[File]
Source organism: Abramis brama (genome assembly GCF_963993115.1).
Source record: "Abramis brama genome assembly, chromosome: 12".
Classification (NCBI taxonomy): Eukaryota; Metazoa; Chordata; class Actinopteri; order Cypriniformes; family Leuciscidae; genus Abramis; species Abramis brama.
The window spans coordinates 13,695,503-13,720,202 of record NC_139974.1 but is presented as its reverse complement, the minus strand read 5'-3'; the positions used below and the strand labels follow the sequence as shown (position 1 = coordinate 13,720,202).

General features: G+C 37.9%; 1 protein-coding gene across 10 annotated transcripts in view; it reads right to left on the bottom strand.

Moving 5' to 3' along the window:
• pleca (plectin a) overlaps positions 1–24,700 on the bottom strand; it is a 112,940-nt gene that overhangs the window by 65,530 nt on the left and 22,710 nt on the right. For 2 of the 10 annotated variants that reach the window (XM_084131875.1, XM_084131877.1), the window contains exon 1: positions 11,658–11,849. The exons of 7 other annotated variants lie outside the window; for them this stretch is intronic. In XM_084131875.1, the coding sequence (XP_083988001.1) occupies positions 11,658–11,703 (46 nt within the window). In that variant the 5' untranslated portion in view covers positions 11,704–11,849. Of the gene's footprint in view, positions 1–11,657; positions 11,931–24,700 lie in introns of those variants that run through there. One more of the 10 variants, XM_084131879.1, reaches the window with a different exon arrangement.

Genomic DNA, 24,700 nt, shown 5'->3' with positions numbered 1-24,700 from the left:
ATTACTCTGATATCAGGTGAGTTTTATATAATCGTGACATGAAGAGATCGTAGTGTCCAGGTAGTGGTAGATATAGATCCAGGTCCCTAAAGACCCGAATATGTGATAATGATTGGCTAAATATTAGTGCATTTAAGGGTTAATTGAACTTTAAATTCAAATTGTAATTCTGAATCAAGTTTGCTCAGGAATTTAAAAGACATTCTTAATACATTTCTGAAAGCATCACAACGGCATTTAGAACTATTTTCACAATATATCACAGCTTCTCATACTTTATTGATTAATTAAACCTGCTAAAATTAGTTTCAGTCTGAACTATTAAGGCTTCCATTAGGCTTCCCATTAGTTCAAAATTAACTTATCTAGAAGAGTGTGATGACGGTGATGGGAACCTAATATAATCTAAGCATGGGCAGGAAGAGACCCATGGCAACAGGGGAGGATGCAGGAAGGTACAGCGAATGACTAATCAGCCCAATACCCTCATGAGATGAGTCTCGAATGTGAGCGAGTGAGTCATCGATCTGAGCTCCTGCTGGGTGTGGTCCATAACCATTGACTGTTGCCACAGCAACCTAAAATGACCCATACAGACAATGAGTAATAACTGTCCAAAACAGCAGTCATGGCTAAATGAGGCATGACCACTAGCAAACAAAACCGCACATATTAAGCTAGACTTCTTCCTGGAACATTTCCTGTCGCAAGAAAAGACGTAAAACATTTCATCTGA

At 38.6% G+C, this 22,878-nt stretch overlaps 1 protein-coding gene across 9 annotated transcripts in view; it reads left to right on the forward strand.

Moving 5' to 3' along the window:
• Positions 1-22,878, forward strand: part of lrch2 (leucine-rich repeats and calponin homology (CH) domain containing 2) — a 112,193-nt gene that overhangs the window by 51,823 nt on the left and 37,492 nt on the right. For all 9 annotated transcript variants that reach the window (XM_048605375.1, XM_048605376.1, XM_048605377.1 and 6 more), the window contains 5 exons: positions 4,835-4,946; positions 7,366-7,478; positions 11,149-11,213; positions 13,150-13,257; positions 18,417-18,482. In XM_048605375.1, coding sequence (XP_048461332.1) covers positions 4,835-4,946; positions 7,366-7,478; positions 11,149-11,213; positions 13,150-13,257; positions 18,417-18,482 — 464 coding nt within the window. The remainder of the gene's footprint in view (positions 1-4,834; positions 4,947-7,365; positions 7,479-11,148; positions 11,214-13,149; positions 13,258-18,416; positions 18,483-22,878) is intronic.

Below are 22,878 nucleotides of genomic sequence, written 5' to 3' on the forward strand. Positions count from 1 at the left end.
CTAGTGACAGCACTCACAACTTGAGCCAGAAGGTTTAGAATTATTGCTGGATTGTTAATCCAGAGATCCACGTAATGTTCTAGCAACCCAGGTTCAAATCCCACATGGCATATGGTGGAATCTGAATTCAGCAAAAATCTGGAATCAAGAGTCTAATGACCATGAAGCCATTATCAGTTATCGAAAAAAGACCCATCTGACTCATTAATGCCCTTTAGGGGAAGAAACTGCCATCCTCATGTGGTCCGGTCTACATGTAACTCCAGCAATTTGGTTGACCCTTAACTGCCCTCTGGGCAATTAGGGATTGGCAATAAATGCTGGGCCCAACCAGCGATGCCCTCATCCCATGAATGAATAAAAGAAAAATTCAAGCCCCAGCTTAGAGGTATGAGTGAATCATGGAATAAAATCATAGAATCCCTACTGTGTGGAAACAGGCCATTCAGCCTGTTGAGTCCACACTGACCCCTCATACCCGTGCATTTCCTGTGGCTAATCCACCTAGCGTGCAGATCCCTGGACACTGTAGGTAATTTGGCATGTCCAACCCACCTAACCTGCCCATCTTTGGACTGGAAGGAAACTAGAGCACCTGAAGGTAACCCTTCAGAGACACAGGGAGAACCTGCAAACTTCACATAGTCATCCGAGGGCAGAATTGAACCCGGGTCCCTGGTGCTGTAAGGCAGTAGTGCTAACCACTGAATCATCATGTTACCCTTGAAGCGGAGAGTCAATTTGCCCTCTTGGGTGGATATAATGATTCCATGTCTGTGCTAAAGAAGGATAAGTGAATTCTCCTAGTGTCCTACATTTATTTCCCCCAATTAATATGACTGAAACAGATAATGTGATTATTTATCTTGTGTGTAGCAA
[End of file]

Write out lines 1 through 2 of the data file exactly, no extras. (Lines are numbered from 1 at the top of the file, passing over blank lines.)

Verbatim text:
Source organism: Abramis brama (genome assembly GCF_963993115.1).
Source record: "Abramis brama genome assembly, chromosome: 12".